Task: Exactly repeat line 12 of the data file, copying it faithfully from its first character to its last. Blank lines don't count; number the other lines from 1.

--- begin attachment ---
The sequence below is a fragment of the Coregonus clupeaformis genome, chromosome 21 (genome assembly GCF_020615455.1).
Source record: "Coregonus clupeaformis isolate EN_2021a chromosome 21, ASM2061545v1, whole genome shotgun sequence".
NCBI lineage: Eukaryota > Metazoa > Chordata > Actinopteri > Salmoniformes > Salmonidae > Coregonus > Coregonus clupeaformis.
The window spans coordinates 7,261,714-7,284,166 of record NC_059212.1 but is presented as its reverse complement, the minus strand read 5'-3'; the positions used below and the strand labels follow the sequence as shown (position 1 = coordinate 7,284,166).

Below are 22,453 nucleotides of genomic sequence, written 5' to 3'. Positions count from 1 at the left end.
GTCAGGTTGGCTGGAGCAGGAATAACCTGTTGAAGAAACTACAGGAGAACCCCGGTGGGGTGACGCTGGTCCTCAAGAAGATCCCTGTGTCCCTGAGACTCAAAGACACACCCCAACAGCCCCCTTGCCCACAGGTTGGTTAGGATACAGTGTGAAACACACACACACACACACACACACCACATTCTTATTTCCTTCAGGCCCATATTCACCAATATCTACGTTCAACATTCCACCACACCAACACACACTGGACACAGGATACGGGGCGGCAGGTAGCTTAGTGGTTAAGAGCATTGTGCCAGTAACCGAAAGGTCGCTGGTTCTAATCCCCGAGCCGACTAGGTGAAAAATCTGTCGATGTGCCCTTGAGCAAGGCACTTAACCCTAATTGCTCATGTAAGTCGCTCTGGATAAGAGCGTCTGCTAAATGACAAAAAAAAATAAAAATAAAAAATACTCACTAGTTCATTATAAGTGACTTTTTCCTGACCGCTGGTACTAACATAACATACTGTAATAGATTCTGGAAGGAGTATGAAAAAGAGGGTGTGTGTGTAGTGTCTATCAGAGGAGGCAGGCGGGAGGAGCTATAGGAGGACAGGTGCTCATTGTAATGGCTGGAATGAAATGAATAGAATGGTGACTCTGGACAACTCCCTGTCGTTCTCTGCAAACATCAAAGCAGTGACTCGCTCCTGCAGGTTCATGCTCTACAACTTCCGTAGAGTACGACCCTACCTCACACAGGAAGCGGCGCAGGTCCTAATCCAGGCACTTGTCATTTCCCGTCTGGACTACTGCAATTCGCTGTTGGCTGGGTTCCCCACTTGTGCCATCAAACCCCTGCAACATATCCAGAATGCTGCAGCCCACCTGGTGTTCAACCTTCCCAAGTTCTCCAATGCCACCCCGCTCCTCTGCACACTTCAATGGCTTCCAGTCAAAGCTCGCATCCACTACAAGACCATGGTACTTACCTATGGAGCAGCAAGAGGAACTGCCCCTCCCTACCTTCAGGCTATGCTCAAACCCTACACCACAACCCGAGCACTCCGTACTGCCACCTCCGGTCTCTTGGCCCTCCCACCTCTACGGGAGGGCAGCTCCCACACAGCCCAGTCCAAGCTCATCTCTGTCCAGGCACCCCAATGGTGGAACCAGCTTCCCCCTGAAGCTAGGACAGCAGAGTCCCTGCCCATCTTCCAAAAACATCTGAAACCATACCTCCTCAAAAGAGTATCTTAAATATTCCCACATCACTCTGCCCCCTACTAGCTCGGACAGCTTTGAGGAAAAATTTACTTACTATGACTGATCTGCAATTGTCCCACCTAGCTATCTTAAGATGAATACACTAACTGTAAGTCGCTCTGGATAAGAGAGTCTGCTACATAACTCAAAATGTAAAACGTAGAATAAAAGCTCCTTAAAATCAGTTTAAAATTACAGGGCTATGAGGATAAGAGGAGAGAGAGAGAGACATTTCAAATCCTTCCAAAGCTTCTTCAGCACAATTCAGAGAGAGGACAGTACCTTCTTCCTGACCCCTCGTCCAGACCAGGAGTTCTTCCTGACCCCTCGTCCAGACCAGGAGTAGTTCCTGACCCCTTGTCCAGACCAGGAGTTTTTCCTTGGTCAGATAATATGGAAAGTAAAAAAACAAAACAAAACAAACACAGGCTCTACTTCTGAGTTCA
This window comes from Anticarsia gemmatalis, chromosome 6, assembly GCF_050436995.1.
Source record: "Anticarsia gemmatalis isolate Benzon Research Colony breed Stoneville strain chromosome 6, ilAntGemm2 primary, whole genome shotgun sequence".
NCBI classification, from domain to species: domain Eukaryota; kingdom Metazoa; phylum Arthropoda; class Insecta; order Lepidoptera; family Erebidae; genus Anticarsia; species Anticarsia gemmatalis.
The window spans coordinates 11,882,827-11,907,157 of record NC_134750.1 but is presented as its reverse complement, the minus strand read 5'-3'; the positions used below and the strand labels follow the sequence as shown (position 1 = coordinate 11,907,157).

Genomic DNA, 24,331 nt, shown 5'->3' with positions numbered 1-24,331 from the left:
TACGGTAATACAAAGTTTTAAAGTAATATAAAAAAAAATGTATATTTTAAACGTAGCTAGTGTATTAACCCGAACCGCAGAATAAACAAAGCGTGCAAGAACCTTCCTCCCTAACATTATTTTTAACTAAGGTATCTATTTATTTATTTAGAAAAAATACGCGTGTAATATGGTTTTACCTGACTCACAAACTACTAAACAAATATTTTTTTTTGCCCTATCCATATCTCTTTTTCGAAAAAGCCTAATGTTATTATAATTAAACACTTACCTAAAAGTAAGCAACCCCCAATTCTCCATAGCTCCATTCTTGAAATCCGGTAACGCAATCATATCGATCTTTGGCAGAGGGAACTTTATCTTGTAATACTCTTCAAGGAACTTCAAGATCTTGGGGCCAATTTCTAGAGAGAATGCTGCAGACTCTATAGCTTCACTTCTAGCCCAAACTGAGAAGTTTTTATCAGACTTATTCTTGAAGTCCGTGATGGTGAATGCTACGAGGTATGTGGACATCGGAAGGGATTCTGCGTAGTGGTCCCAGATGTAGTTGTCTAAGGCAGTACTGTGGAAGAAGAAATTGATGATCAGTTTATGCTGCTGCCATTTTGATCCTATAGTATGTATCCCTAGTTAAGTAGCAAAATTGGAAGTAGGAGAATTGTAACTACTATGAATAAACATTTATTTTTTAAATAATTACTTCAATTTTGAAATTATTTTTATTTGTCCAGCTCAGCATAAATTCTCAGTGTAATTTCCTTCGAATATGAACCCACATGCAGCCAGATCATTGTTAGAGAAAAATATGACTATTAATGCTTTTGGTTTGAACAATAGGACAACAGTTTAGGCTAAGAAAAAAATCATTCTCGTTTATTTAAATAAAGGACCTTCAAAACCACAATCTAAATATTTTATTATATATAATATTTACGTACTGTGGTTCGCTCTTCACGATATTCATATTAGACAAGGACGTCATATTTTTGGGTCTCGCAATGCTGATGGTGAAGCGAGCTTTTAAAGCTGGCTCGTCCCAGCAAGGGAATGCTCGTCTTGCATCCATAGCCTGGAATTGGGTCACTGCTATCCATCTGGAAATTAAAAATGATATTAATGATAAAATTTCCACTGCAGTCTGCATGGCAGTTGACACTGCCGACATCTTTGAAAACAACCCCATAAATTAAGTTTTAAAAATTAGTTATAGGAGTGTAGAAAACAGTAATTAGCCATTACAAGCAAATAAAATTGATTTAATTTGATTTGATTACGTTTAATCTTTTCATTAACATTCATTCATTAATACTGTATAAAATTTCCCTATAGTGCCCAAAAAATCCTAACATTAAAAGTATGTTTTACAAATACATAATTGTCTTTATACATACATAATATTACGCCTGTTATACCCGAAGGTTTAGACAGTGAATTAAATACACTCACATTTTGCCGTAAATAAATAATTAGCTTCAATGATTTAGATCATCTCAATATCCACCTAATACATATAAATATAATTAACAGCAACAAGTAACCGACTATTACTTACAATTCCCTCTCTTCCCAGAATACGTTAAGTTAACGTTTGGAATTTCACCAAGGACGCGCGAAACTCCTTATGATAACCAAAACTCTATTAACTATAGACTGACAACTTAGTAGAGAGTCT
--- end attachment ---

TACGGTAATACAAAGTTTTAAAGTAATATAAAAAAAAATGTATATTTTAAACGTAGCTAGTGTATTAACCCGAACCGCAGAATAAACAAAGCGTGCAAGAACCTTCCTCCCTAACATTATTTTTAACTAAGGTATCTATTTATTTATTTAGAAAAAATACGCGTGTAATATGGTTTTACCTGACTCACAAACTACTAAACAAATATTTTTTTTTGCCCTATCCATATCTCTTTTTCGAAAAAGCCTAATGTTATTATAATTAAACACTTACCTAAAAGTAAGCAACCCCCAATTCTCCATAGCTCCATTCTTGAAATCCGGTAACGCAATCATATCGATCTTTGGCAGAGGGAACTTTATCTTGTAATACTCTTCAAGGAACTTCAAGATCTTGGGGCCAATTTCTAGAGAGAATGCTGCAGACTCTATAGCTTCACTTCTAGCCCAAACTGAGAAGTTTTTATCAGACTTATTCTTGAAGTCCGTGATGGTGAATGCTACGAGGTATGTGGACATCGGAAGGGATTCTGCGTAGTGGTCCCAGATGTAGTTGTCTAAGGCAGTACTGTGGAAGAAGAAATTGATGATCAGTTTATGCTGCTGCCATTTTGATCCTATAGTATGTATCCCTAGTTAAGTAGCAAAATTGGAAGTAGGAGAATTGTAACTACTATGAATAAACATTTATTTTTTAAATAATTACTTCAATTTTGAAATTATTTTTATTTGTCCAGCTCAGCATAAATTCTCAGTGTAATTTCCTTCGAATATGAACCCACATGCAGCCAGATCATTGTTAGAGAAAAATATGACTATTAATGCTTTTGGTTTGAACAATAGGACAACAGTTTAGGCTAAGAAAAAAATCATTCTCGTTTATTTAAATAAAGGACCTTCAAAACCACAATCTAAATATTTTATTATATATAATATTTACGTACTGTGGTTCGCTCTTCACGATATTCATATTAGACAAGGACGTCATATTTTTGGGTCTCGCAATGCTGATGGTGAAGCGAGCTTTTAAAGCTGGCTCGTCCCAGCAAGGGAATGCTCGTCTTGCATCCATAGCCTGGAATTGGGTCACTGCTATCCATCTGGAAATTAAAAATGATATTAATGATAAAATTTCCACTGCAGTCTGCATGGCAGTTGACACTGCCGACATCTTTGAAAACAACCCCATAAATTAAGTTTTAAAAATTAGTTATAGGAGTGTAGAAAACAGTAATTAGCCATTACAAGCAAATAAAATTGATTTAATTTGATTTGATTACGTTTAATCTTTTCATTAACATTCATTCATTAATACTGTATAAAATTTCCCTATAGTGCCCAAAAAATCCTAACATTAAAAGTATGTTTTACAAATACATAATTGTCTTTATACATACATAATATTACGCCTGTTATACCCGAAGGTTTAGACAGTGAATTAAATACACTCACATTTTGCCGTAAATAAATAATTAGCTTCAATGATTTAGATCATCTCAATATCCACCTAATACATATAAATATAATTAACAGCAACAAGTAACCGACTATTACTTACAATTCCCTCTCTTCCCAGAATACGTTAAGTTAACGTTTGGAATTTCACCAAGGACGCGCGAAACTCCTTATGATAACCAAAACTCTATTAACTATAGACTGACAACTTAGTAGAGAGTCT